Spelt Witbier?

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The Gulper
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Gentlemen, I'm planning the grist for my next Witbier and I want to try 50% Pilsner / 50% unmalted Spelt.
I've used unmalted Spelt once, in a Saison, in a small quantity (10 to 15%). Can't remember any specific flavour from it.
What's your thoughts: will unmalted Spelt at such a proportion differ significantly from unmalted Wheat in the finished beer?
I don't have too much experience with that grain adjunct.

Also: what do you think regarding adding spices to Witbier? Is that an obligatory, fundamental feature of the style, without which a Witbier can't be called a Witbier?
I want to try a new hop in this batch (a rare experimental South African 92P2/4 hop, said to have celery, parsley, black pepper and garlic notes) and I don't think it would blend nice with coriander and orange.
I'm worrying if a lightning would strike me if I brew my Witbier with no spices.
 
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monkeymath

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I've only used flaked spelt in brewing, and honestly those flakes don't taste like anything. Spelt is very closely related to wheat, and I generally consider the differences (culinary or health-wise) to be overstated (except for the fact that spelt is a nightmare when baking bread). Since spelt malt is usually much more expensive, I haven't used it yet. In particular, I wouldn't expect a great difference from using spelt in place of wheat in a witbier. If I were to go all fancy here, I'd probably use something like einkorn or emmer wheat.

That said, I know that Jay Goodwin from The Rare Barrel uses a certain percentage of spelt malt in place of wheat to reduce a certain flavour he associates with wheat, and referred to spelt as "less wheat-y wheat" (on his Podcast "The Sour Hour"). This may or may not be specific to long-term aged mixed culture beers.

Moreover, there's the famous Saison d'Epeautre by Blaugies which uses a good amount of spelt.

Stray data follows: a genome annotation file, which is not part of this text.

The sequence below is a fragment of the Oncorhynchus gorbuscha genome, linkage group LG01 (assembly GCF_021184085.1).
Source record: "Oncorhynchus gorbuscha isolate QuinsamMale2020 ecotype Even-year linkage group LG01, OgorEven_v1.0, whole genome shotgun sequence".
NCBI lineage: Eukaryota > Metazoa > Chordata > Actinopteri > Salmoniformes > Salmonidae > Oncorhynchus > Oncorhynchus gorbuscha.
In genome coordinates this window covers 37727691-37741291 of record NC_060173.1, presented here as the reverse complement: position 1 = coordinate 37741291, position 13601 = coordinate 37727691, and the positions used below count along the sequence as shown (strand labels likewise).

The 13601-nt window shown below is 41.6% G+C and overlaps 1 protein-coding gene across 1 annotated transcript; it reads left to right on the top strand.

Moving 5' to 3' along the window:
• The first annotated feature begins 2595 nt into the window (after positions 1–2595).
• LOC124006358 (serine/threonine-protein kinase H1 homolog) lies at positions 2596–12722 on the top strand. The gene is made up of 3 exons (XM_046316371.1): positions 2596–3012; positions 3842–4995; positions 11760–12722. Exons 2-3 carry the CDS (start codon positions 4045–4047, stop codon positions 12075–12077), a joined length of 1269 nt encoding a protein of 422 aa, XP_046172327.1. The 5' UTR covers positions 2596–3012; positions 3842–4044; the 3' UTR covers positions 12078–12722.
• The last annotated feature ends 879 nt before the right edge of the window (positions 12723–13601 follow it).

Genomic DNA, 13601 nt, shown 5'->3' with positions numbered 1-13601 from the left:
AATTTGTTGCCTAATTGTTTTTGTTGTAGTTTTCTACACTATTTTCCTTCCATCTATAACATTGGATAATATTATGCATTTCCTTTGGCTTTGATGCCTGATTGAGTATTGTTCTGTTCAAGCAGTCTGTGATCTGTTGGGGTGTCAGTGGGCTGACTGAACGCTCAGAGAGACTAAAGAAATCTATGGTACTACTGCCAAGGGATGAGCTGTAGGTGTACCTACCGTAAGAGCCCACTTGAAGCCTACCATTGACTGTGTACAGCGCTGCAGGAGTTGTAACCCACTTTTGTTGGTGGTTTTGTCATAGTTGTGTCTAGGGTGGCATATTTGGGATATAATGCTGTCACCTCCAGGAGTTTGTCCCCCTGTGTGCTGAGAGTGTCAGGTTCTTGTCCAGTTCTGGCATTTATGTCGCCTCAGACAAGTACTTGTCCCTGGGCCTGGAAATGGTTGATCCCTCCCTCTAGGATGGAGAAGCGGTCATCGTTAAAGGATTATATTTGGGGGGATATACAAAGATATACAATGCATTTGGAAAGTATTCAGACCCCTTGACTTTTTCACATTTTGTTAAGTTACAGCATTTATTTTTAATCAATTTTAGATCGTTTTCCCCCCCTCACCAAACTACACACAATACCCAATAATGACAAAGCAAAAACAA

So, yeah, there's probably something to it.

Regarding the necessity of spices: this is a Belgian inspired beer, and Belgians don't give two shits about styles or guidelines, so just follow the idea of the beer that you have in your head :) iirc witbier is a rather ill-defined style anyways, with basically only a single model (Hoegaarden).
I have to say, though, that this description of your hops does not sound all that appealing to me, and quite far from what I associate with a Wit.
 
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Thank you for the extended reply!
"Less wheaty than wheat" is an important notion and it actually answers my question. I definitely don't want my Witbier less wheaty, so probably I should choose a different option to learn my Spelt rather than to substitute it for wheat in a Wit. I think I better try it in a Farmhouse Ale, along with using Lalbrew Farmhouse yeast for the first time.
I've brewed Saison d'Epeautre, it had 15% Spelt in it. Couldn't tell the difference between Spelt and Wheat as far as I remember.

The hop choise is a purposeful one. "Celery" description promises there still will be something sligtly redolent of Coriander in the brew, even though I'm not using spices. And "parsley and garlic" sounds to me like "dank", which I don't mind and which I'm probably not sensitive to anyway (never tasted onion or garlic from Summit or dankness from Columbus).
 

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